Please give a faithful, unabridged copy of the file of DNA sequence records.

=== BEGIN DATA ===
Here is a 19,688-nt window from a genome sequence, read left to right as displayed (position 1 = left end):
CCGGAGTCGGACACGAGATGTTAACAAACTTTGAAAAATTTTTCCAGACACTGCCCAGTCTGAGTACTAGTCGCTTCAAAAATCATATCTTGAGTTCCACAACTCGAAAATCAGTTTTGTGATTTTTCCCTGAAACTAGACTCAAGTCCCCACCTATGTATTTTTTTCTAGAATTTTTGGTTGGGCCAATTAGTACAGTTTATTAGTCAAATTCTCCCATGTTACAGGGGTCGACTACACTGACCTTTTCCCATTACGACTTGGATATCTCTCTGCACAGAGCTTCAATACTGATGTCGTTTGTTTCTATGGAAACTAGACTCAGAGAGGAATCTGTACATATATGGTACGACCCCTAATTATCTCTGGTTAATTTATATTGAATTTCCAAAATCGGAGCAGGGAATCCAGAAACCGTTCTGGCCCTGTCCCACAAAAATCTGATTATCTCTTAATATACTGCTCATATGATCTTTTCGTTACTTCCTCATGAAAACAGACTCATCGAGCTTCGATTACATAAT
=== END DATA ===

Here is a 19,688-nt window from a genome sequence, read left to right as displayed (position 1 = left end):
CCGGAGTCGGACACGAGATGTTAACAAACTTTGAAAAATTTTTCCAGACACTGCCCAGTCTGAGTACTAGTCGCTTCAAAAATCATATCTTGAGTTCCACAACTCGAAAATCAGTTTTGTGATTTTTCCCTGAAACTAGACTCAAGTCCCCACCTATGTATTTTTTTCTAGAATTTTTGGTTGGGCCAATTAGTACAGTTTATTAGTCAAATTCTCCCATGTTACAGGGGTCGACTACACTGACCTTTTCCCATTACGACTTGGATATCTCTCTGCACAGAGCTTCAATACTGATGTCGTTTGTTTCTATGGAAACTAGACTCAGAGAGGAATCTGTACATATATGGTACGACCCCTAATTATCTCTGGTTAATTTATATTGAATTTCCAAAATCGGAGCAGGGAATCCAGAAACCGTTCTGGCCCTGTCCCACAAAAATCTGATTATCTCTTAATATACTGCTCATATGATCTTTTCGTTACTTCCTCATGAAAACAGACTCATCGAGCTTCGATTACATAAT